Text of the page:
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How to Make a Faux Cloisonne Pendant Tutorial

Making enamel and metal work jewelry requires skill and training. But if you love the look of cloisonné then check out this tutorial on how to make a faux cloisonné pendant.  It uses Friendly Plastic where the pellets are warmed  and then formed into a clay.  Before you sniff at the word "plastic" bear in mind polymer clay, resin, resin clay and Friendly Plastic are all different forms of plastic!

The tutorial uses stickers to simulate the metal cell work. The rest is just down to one's artistic skill in coloring the plastic. The instructions do not include how to mount the pendant. Try wire work or do a beaded bezel.

The sticker idea will work with either Friendly Plastic or resin clay because neither of these need heat to harden.  It's probably not a good idea to try the sticker on polymer clay because it has to be baked.

However, try experimenting with wire instead of the stickers and embed them into the Friendly Plastic, resin clay or polymer clay.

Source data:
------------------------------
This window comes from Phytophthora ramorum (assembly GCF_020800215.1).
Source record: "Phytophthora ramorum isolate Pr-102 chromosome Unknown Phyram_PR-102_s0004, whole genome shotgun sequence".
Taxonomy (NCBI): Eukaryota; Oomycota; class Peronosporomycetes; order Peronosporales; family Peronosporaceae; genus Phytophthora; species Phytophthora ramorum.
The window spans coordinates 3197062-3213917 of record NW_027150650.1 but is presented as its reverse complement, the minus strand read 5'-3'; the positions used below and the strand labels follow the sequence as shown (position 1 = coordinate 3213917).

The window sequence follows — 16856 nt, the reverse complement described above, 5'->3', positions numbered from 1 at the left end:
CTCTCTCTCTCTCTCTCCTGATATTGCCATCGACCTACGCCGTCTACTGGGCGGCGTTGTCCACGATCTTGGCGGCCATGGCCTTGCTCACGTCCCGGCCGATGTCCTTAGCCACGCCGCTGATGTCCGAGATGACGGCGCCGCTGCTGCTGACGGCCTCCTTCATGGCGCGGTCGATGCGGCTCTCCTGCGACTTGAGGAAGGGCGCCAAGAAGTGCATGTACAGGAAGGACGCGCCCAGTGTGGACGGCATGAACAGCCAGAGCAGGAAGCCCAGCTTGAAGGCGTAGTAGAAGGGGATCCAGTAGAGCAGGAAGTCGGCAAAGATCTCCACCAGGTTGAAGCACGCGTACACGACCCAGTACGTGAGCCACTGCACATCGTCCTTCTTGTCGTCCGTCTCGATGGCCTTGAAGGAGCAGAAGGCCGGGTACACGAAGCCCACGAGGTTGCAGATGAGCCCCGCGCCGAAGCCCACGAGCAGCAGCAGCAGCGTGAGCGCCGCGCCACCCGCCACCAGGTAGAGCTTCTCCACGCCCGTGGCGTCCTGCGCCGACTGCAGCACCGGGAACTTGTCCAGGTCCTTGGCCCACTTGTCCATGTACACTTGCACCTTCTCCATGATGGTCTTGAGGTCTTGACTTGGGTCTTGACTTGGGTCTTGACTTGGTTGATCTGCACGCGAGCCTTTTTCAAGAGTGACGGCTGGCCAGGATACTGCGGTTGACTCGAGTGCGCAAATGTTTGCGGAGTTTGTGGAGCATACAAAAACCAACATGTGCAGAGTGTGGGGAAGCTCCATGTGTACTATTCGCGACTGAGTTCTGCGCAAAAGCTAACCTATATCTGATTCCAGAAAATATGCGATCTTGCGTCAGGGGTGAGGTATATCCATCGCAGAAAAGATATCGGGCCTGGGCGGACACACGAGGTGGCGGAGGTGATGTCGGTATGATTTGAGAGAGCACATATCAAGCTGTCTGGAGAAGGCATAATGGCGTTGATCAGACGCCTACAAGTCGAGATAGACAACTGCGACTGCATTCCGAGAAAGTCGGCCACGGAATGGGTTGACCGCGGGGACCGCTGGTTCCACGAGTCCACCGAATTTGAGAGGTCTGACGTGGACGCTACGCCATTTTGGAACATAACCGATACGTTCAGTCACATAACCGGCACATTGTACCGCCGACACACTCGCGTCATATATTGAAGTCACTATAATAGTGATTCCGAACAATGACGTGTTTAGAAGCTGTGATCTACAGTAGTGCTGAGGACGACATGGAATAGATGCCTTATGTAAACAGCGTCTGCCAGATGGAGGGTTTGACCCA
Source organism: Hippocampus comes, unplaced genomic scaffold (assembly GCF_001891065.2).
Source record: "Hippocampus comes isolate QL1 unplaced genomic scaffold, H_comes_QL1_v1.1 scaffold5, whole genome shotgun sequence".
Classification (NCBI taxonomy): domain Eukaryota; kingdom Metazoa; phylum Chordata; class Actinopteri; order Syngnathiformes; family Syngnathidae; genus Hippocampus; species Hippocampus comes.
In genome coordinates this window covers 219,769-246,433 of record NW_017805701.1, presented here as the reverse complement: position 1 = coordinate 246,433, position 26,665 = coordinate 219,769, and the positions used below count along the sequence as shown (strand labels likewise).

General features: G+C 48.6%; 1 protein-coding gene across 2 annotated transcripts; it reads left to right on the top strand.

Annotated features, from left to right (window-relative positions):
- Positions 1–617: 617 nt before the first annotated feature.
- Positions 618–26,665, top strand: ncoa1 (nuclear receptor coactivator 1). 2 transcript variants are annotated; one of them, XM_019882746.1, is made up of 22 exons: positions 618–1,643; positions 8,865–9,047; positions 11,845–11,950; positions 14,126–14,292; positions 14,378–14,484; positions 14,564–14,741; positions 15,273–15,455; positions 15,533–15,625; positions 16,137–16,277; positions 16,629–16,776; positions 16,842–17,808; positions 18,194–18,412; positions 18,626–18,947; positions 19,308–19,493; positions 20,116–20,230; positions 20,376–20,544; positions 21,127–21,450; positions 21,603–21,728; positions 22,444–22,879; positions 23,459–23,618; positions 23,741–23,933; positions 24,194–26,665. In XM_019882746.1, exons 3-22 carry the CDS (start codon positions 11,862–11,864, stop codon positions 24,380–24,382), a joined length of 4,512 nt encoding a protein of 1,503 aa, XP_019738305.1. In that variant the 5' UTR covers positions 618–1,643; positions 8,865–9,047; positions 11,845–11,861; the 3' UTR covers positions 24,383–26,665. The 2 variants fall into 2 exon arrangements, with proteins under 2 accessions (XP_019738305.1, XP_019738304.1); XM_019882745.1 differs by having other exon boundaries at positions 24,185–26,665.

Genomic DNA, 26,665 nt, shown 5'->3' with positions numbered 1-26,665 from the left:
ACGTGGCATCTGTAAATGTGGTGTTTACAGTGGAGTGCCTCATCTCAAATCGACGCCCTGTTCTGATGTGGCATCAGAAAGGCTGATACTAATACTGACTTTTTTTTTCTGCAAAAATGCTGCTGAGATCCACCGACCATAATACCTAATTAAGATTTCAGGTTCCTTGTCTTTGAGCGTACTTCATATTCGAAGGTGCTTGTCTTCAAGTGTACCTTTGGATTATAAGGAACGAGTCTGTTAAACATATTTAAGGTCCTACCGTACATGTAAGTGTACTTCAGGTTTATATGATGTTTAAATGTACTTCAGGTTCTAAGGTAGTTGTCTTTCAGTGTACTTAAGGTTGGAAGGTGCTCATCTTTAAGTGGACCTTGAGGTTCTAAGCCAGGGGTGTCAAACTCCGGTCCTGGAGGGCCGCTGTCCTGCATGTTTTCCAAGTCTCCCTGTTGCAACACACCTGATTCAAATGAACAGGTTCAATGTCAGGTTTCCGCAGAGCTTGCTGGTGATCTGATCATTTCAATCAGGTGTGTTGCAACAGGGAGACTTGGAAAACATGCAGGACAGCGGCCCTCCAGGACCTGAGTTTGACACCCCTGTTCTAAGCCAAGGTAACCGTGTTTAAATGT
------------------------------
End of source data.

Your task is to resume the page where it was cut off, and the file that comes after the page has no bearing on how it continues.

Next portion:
The wire's purpose in the ancient craft of enameling was to stop the enamel (powdered glass) colors from running into each other during kiln fusing. Check out my past post on How Enamel is Made. The pieces are incredibly beautiful.

Champlevé enameling is a particular style where no wire is used. Instead troughs and depressions are created in the metal base via carving, etching or die striking which are then filled with enamel. The untouched parts are now raised and act as frames for the enameled areas. In medieval times, the raised parts were gilded.

Watch the amazing brief video on how a modern day master replicates a plaque from a 12th century Limoges enamel pretty much the way the old masters used to do it.

So you could also try and carve out areas in resin clay like for champlevé enameling and fill the low areas with dimensional paint. Right?

Before You Go:
Original Post by THE BEADING GEM
Jewelry Making Tips - Jewelry Business Tips 

1 comment:

  1. Love this look! I'm always really taken with cloisonne - especially when it's well done and even when it's faux.

    There's really no reason why you can't use stickers on polymer clay. They won't melt in the oven. The only 'problem' could be the glue on the back - sometimes the stickers will cause bending in the clay so weighting the item with something while baking helps or pressing the sticker down when the item is still warm from the oven.

    I found a link to someone doing pendants with stickers -

    And at there is a how-to thread about using stickers as well.


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